Disruption of the inositol phosphorylceramide synthase gene affects Trypanosoma cruzi differentiation and infection capacity

Nailma S.A. Dos Santos, Carlos F. Estevez-Castro, Juan P. Macedo, Daniela F. Chame, Thiago Castro-Gomes, Mariana Santos-Cardoso, Gabriela A. Burle-Caldas, Courtney N. Covington, Patrick G. Steel, Terry K. Smith, Paul W. Denny, Santuza M.R. Teixeira*

*Corresponding author for this work

Research output: Contribution to journalArticlepeer-review


Sphingolipids (SLs) are essential components of all eukaryotic cellular membranes. In fungi, plants and many protozoa, the primary SL is inositol-phosphorylceramide (IPC). Trypanosoma cruzi is a protozoan parasite that causes Chagas disease (CD), a chronic illness for which no vaccines or effective treatments are available. IPC synthase (IPCS) has been considered an ideal target enzyme for drug development because phosphoinositol-containing SL is absent in mammalian cells and the enzyme activity has been described in all parasite forms of Tcruzi. Furthermore, IPCS is an integral membrane protein conserved amongst other kinetoplastids, including Leishmania major, for which specific inhibitors have been identified. Using a CRISPR-Cas9 protocol, we generated Tcruzi knockout (KO) mutants in which both alleles of the IPCS gene were disrupted. We demonstrated that the lack of IPCS activity does not affect epimastigote proliferation or its susceptibility to compounds that have been identified as inhibitors of the Lmajor IPCS. However, disruption of the Tcruzi IPCS gene negatively affected epimastigote differentiation into metacyclic trypomastigotes as well as proliferation of intracellular amastigotes and differentiation of amastigotes into tissue culture-derived trypomastigotes. In accordance with previous studies suggesting that IPC is a membrane component essential for parasite survival in the mammalian host, we showed that Tcruzi IPCS null mutants are unable to establish an infection in vivo, even in immune deficient mice.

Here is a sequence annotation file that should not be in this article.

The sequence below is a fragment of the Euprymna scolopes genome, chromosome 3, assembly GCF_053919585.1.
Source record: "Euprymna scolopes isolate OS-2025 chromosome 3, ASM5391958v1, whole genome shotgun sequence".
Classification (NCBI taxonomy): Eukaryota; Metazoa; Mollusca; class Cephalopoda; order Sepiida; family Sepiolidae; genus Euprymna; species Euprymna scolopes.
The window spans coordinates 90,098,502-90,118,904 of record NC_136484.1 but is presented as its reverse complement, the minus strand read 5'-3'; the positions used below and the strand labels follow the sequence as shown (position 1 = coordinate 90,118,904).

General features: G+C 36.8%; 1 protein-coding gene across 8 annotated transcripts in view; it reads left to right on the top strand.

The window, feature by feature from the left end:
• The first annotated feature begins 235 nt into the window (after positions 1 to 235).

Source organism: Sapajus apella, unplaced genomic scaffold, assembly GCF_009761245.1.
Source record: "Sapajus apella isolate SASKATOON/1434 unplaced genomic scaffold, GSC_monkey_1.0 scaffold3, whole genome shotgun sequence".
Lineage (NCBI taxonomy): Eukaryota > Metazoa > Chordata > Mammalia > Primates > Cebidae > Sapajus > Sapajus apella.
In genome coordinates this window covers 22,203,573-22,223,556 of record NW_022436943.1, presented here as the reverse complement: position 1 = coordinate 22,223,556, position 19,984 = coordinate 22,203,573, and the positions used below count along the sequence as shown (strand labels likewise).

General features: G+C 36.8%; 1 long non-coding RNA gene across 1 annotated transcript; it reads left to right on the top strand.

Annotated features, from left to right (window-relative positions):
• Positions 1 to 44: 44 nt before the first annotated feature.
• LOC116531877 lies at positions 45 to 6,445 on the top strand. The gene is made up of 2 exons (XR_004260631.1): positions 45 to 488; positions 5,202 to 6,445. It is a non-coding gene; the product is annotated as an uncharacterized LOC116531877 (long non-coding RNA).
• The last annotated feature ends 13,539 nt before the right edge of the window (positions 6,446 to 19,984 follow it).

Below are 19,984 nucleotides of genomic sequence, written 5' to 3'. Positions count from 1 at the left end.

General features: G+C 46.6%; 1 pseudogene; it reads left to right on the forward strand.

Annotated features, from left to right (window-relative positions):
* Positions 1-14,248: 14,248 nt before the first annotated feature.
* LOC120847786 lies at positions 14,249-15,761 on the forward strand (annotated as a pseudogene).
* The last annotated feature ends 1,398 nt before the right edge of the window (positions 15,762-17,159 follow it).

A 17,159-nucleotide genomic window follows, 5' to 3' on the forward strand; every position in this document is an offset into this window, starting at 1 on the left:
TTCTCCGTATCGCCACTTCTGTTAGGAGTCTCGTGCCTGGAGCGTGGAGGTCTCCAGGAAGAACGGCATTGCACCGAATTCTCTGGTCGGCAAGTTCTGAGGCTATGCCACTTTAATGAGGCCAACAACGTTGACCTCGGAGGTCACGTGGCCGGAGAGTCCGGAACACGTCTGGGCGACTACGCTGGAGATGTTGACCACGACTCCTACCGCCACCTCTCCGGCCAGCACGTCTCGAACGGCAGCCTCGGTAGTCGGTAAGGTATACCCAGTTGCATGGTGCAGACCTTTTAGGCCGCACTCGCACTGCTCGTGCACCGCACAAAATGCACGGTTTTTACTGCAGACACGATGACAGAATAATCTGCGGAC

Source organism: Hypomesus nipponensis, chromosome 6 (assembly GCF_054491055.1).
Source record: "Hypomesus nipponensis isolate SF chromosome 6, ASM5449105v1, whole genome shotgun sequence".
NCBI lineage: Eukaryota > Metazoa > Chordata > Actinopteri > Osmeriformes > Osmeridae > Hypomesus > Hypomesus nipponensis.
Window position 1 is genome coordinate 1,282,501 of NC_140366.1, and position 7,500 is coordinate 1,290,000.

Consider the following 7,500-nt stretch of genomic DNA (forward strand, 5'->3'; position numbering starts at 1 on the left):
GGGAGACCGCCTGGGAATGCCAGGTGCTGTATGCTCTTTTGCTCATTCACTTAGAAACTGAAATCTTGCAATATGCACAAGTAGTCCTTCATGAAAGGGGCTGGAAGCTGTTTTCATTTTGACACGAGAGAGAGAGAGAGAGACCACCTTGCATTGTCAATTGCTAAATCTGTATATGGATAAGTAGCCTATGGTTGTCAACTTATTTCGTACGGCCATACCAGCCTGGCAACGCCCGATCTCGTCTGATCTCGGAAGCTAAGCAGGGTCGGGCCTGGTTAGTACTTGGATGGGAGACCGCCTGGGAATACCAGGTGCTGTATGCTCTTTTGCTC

Original languageEnglish
Article numbere0011646
Number of pages26
JournalPLoS Neglected Tropical Diseases
Issue number9
Publication statusPublished - 20 Sept 2023


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